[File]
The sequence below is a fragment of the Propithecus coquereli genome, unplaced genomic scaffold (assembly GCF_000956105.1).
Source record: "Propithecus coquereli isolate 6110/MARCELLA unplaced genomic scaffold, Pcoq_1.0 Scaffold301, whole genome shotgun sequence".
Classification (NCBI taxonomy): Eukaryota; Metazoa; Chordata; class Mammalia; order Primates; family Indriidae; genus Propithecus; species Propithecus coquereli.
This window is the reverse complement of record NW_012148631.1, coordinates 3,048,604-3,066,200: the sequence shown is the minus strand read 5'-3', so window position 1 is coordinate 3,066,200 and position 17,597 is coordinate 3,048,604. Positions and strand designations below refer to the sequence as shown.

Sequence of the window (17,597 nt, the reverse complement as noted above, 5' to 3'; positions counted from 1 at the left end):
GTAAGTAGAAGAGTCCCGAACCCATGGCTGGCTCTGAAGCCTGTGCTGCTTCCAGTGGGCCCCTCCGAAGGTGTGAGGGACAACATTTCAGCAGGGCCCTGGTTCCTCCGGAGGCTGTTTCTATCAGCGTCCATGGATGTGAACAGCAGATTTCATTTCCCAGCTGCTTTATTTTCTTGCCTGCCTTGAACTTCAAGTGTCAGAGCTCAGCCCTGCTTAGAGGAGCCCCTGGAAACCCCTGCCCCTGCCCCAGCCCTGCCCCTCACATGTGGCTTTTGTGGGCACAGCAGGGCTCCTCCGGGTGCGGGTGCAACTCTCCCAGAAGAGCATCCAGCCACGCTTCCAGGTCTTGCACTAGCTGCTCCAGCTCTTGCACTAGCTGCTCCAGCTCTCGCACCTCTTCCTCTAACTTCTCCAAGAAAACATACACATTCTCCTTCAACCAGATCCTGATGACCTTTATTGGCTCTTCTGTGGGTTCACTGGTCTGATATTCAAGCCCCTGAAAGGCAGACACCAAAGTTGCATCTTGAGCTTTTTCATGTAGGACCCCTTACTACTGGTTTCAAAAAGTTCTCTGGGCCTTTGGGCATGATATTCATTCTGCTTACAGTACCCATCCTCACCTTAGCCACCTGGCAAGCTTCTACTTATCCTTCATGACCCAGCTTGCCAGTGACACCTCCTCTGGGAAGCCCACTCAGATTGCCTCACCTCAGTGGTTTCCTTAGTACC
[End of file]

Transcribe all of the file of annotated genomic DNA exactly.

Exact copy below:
The sequence below is a fragment of the Propithecus coquereli genome, unplaced genomic scaffold (assembly GCF_000956105.1).
Source record: "Propithecus coquereli isolate 6110/MARCELLA unplaced genomic scaffold, Pcoq_1.0 Scaffold301, whole genome shotgun sequence".
Classification (NCBI taxonomy): Eukaryota; Metazoa; Chordata; class Mammalia; order Primates; family Indriidae; genus Propithecus; species Propithecus coquereli.
This window is the reverse complement of record NW_012148631.1, coordinates 3,048,604-3,066,200: the sequence shown is the minus strand read 5'-3', so window position 1 is coordinate 3,066,200 and position 17,597 is coordinate 3,048,604. Positions and strand designations below refer to the sequence as shown.

Sequence of the window (17,597 nt, the reverse complement as noted above, 5' to 3'; positions counted from 1 at the left end):
GTAAGTAGAAGAGTCCCGAACCCATGGCTGGCTCTGAAGCCTGTGCTGCTTCCAGTGGGCCCCTCCGAAGGTGTGAGGGACAACATTTCAGCAGGGCCCTGGTTCCTCCGGAGGCTGTTTCTATCAGCGTCCATGGATGTGAACAGCAGATTTCATTTCCCAGCTGCTTTATTTTCTTGCCTGCCTTGAACTTCAAGTGTCAGAGCTCAGCCCTGCTTAGAGGAGCCCCTGGAAACCCCTGCCCCTGCCCCAGCCCTGCCCCTCACATGTGGCTTTTGTGGGCACAGCAGGGCTCCTCCGGGTGCGGGTGCAACTCTCCCAGAAGAGCATCCAGCCACGCTTCCAGGTCTTGCACTAGCTGCTCCAGCTCTTGCACTAGCTGCTCCAGCTCTCGCACCTCTTCCTCTAACTTCTCCAAGAAAACATACACATTCTCCTTCAACCAGATCCTGATGACCTTTATTGGCTCTTCTGTGGGTTCACTGGTCTGATATTCAAGCCCCTGAAAGGCAGACACCAAAGTTGCATCTTGAGCTTTTTCATGTAGGACCCCTTACTACTGGTTTCAAAAAGTTCTCTGGGCCTTTGGGCATGATATTCATTCTGCTTACAGTACCCATCCTCACCTTAGCCACCTGGCAAGCTTCTACTTATCCTTCATGACCCAGCTTGCCAGTGACACCTCCTCTGGGAAGCCCACTCAGATTGCCTCACCTCAGTGGTTTCCTTAGTACC